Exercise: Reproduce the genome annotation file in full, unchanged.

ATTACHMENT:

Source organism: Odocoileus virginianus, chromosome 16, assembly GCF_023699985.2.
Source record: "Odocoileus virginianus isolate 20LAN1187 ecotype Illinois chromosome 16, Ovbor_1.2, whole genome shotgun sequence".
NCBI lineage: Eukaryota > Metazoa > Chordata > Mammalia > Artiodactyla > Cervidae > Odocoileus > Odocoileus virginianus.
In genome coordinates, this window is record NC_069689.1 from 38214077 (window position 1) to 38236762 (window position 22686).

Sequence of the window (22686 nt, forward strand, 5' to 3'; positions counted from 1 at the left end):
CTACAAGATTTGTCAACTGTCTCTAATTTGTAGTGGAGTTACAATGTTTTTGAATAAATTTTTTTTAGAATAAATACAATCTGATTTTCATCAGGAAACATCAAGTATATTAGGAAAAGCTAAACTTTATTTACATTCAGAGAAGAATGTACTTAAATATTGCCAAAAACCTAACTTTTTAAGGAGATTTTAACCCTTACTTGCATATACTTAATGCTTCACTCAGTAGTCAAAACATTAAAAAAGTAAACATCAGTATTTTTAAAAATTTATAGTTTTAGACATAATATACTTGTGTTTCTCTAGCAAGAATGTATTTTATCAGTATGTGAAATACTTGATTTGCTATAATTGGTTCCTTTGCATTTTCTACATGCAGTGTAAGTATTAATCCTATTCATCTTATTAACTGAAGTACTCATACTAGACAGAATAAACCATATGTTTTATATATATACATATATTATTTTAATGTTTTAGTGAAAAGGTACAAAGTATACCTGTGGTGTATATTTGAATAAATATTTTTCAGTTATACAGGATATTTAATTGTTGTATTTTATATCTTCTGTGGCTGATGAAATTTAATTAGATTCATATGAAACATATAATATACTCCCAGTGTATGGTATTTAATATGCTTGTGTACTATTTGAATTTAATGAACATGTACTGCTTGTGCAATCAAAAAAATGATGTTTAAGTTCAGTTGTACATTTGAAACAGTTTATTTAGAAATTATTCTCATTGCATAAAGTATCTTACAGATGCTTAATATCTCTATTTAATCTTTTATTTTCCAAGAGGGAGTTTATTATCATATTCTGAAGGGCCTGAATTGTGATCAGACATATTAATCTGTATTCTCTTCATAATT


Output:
Source organism: Odocoileus virginianus, chromosome 16, assembly GCF_023699985.2.
Source record: "Odocoileus virginianus isolate 20LAN1187 ecotype Illinois chromosome 16, Ovbor_1.2, whole genome shotgun sequence".
NCBI lineage: Eukaryota > Metazoa > Chordata > Mammalia > Artiodactyla > Cervidae > Odocoileus > Odocoileus virginianus.
In genome coordinates, this window is record NC_069689.1 from 38214077 (window position 1) to 38236762 (window position 22686).

Sequence of the window (22686 nt, forward strand, 5' to 3'; positions counted from 1 at the left end):
CTACAAGATTTGTCAACTGTCTCTAATTTGTAGTGGAGTTACAATGTTTTTGAATAAATTTTTTTTAGAATAAATACAATCTGATTTTCATCAGGAAACATCAAGTATATTAGGAAAAGCTAAACTTTATTTACATTCAGAGAAGAATGTACTTAAATATTGCCAAAAACCTAACTTTTTAAGGAGATTTTAACCCTTACTTGCATATACTTAATGCTTCACTCAGTAGTCAAAACATTAAAAAAGTAAACATCAGTATTTTTAAAAATTTATAGTTTTAGACATAATATACTTGTGTTTCTCTAGCAAGAATGTATTTTATCAGTATGTGAAATACTTGATTTGCTATAATTGGTTCCTTTGCATTTTCTACATGCAGTGTAAGTATTAATCCTATTCATCTTATTAACTGAAGTACTCATACTAGACAGAATAAACCATATGTTTTATATATATACATATATTATTTTAATGTTTTAGTGAAAAGGTACAAAGTATACCTGTGGTGTATATTTGAATAAATATTTTTCAGTTATACAGGATATTTAATTGTTGTATTTTATATCTTCTGTGGCTGATGAAATTTAATTAGATTCATATGAAACATATAATATACTCCCAGTGTATGGTATTTAATATGCTTGTGTACTATTTGAATTTAATGAACATGTACTGCTTGTGCAATCAAAAAAATGATGTTTAAGTTCAGTTGTACATTTGAAACAGTTTATTTAGAAATTATTCTCATTGCATAAAGTATCTTACAGATGCTTAATATCTCTATTTAATCTTTTATTTTCCAAGAGGGAGTTTATTATCATATTCTGAAGGGCCTGAATTGTGATCAGACATATTAATCTGTATTCTCTTCATAATT